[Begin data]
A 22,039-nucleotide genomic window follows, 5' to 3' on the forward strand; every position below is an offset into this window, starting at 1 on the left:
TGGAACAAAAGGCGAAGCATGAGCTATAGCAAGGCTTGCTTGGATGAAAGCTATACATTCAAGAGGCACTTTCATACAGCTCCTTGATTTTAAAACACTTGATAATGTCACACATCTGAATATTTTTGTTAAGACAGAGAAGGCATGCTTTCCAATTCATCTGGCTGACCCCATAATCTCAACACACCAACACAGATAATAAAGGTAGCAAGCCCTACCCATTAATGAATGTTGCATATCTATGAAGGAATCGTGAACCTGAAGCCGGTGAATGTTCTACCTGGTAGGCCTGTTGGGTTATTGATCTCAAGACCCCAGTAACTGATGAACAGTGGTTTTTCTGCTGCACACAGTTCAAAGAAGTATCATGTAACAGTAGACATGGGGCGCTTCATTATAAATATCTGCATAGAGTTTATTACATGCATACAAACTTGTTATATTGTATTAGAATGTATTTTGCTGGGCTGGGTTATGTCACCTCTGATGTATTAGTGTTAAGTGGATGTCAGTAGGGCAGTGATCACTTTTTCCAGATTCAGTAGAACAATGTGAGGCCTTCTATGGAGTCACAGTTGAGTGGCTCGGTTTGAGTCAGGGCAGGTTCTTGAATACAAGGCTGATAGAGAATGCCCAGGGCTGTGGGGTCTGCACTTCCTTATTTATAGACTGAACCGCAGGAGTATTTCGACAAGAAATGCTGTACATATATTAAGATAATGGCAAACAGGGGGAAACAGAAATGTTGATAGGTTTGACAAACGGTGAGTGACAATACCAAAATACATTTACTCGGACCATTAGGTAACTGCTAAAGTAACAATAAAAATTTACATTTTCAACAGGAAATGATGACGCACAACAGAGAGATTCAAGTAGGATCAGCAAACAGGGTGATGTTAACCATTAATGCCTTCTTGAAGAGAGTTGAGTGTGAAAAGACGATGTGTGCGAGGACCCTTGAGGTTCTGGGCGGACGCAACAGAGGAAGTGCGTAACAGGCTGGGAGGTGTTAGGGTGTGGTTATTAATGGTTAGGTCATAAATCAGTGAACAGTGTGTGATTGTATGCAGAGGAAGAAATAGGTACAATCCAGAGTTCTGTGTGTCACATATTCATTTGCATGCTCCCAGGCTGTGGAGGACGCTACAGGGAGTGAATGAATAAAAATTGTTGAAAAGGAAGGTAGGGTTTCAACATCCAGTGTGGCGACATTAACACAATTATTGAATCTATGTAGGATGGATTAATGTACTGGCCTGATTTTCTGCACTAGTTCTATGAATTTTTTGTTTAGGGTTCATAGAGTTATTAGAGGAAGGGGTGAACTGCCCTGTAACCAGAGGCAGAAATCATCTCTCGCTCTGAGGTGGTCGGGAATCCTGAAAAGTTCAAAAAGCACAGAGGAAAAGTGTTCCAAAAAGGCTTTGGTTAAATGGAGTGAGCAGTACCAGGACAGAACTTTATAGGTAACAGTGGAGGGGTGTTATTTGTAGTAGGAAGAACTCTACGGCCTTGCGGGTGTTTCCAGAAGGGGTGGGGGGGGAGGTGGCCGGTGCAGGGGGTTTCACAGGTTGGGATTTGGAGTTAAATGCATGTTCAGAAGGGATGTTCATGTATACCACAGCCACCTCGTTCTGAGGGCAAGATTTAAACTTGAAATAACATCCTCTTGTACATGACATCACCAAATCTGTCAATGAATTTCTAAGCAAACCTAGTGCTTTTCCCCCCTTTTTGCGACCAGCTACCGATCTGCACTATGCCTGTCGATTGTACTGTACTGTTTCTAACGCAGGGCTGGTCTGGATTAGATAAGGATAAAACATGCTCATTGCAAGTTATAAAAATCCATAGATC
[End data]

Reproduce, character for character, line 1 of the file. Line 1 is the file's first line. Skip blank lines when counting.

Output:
A 22,039-nucleotide genomic window follows, 5' to 3' on the forward strand; every position below is an offset into this window, starting at 1 on the left: